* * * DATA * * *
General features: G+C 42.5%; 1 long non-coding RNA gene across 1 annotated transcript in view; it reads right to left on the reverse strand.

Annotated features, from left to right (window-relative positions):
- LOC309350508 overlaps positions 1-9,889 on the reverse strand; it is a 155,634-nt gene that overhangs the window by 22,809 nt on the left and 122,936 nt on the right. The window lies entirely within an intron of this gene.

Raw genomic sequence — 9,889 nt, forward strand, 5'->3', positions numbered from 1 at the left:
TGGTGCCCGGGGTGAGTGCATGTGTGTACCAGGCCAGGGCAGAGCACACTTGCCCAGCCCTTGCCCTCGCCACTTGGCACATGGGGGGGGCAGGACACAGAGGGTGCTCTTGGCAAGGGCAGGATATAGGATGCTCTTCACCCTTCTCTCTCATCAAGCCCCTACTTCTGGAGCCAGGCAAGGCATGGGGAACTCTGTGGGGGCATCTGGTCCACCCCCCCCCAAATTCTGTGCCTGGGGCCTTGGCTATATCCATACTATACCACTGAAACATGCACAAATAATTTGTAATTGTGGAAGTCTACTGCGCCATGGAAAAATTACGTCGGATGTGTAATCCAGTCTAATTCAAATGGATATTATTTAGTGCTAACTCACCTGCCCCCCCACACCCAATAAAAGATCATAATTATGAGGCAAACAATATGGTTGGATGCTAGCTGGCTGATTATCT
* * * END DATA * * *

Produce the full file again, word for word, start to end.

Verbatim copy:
General features: G+C 42.5%; 1 long non-coding RNA gene across 1 annotated transcript in view; it reads right to left on the reverse strand.

Annotated features, from left to right (window-relative positions):
- LOC309350508 overlaps positions 1-9,889 on the reverse strand; it is a 155,634-nt gene that overhangs the window by 22,809 nt on the left and 122,936 nt on the right. The window lies entirely within an intron of this gene.

Raw genomic sequence — 9,889 nt, forward strand, 5'->3', positions numbered from 1 at the left:
TGGTGCCCGGGGTGAGTGCATGTGTGTACCAGGCCAGGGCAGAGCACACTTGCCCAGCCCTTGCCCTCGCCACTTGGCACATGGGGGGGGCAGGACACAGAGGGTGCTCTTGGCAAGGGCAGGATATAGGATGCTCTTCACCCTTCTCTCTCATCAAGCCCCTACTTCTGGAGCCAGGCAAGGCATGGGGAACTCTGTGGGGGCATCTGGTCCACCCCCCCCCAAATTCTGTGCCTGGGGCCTTGGCTATATCCATACTATACCACTGAAACATGCACAAATAATTTGTAATTGTGGAAGTCTACTGCGCCATGGAAAAATTACGTCGGATGTGTAATCCAGTCTAATTCAAATGGATATTATTTAGTGCTAACTCACCTGCCCCCCCACACCCAATAAAAGATCATAATTATGAGGCAAACAATATGGTTGGATGCTAGCTGGCTGATTATCT